Apparently unfamiliar with the concept of "hubris" or "women and children into the lifeboats first," Australian billionaire Clive Palmer has announced plans to build a higher-tech replica of the Titanic, which will sail (hopefully all the way) from England to New York sometime in 2016. The project is currently underway in a shipyard in China.
"It will be every bit as luxurious as the original Titanic," said Palmer, "but will have state-of-the-art twenty-first century technology and the latest navigation and safety systems." Palmer has dubbed the project
Titanic II: Made in China a "tribute to the spirit of the men and women who worked on the original Titanic."
Built to the scale of the original luxury liner, Titanic II would actually be much smaller than modern cruise ships, but would be powered by diesel rather than coal, and feature a larger rudder to improve maneuverability. It's estimated to carry approximately 1,680 passengers and measure 866 feet. Presumably, it would also carry a more realistic number of lifeboats.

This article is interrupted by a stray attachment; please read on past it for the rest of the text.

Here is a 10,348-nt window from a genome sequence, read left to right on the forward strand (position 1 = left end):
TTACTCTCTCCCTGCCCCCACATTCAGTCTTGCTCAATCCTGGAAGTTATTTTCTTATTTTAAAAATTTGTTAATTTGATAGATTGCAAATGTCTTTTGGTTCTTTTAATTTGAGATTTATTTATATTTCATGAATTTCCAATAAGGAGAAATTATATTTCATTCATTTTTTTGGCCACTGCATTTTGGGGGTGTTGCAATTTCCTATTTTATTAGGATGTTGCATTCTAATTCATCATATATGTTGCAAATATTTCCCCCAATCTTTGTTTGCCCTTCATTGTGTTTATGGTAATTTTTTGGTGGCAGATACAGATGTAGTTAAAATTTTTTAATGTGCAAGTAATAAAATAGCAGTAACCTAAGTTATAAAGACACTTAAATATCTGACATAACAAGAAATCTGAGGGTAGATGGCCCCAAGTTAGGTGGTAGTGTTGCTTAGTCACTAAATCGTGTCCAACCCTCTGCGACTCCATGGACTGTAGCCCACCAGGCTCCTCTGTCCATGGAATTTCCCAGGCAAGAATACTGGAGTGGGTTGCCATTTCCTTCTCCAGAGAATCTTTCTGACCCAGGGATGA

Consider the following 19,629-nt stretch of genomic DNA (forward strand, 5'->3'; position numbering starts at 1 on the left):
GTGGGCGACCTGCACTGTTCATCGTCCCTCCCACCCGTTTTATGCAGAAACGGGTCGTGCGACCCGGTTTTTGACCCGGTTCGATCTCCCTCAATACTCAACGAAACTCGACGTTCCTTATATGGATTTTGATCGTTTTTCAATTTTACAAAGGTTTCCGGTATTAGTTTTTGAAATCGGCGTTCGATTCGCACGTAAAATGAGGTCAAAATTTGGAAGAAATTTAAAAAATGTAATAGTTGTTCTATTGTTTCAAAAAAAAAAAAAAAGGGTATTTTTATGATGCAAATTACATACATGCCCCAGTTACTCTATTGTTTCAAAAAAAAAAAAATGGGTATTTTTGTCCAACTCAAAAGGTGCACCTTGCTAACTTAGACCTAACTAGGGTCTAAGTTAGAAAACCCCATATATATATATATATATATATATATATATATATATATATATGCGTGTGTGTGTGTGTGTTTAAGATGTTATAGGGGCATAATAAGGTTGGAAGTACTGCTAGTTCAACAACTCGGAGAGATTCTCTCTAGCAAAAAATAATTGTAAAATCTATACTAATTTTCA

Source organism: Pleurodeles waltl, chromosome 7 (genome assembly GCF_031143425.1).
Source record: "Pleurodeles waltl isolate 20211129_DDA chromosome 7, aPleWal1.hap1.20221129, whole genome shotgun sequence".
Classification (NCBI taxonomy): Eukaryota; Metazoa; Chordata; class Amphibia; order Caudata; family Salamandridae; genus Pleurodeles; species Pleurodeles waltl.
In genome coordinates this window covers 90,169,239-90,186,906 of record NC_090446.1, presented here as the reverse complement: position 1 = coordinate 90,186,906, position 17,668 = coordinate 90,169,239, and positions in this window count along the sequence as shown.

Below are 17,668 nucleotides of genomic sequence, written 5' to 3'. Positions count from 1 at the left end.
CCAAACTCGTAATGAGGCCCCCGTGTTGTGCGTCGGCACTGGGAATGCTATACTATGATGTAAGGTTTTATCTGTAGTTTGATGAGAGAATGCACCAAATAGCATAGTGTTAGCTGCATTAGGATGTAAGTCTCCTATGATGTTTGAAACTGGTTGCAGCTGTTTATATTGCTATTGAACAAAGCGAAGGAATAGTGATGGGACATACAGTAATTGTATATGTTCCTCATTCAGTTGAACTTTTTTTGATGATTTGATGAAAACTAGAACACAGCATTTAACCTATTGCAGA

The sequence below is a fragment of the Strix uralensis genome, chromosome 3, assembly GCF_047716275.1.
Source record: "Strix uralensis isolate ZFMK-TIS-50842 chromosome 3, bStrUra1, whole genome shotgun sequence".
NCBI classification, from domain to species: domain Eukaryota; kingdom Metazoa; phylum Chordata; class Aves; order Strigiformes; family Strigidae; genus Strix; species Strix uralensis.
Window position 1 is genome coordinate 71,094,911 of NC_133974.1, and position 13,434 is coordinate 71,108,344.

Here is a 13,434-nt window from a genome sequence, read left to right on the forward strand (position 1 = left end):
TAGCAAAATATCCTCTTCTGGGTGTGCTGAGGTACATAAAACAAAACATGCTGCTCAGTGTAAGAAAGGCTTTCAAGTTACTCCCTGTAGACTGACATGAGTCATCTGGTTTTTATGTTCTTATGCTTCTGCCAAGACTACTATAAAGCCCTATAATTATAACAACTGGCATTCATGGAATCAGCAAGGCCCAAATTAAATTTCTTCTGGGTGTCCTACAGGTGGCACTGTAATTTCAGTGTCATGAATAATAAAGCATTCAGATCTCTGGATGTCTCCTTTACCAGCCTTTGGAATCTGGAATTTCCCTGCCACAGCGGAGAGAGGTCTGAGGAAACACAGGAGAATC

"From a marketing point of view, many will embrace it and perhaps there'll be some that wouldn't," said one cruise industry expert. "If you've got a niche, it's going to work." That may be true, but if your "niche" is recreating the scene of a disaster that killed 1,500 people (and skinny Leo!), it's pretty ballsy to assume people are dying to pay money for that macabre experience. Then again, maybe I'm wrong and Titanic II will be a giant hit with tourists, tween girls, and morbid thrill-seekers alike. If that's the case, consider my signature line of Hindenburg vacation blimps already patented.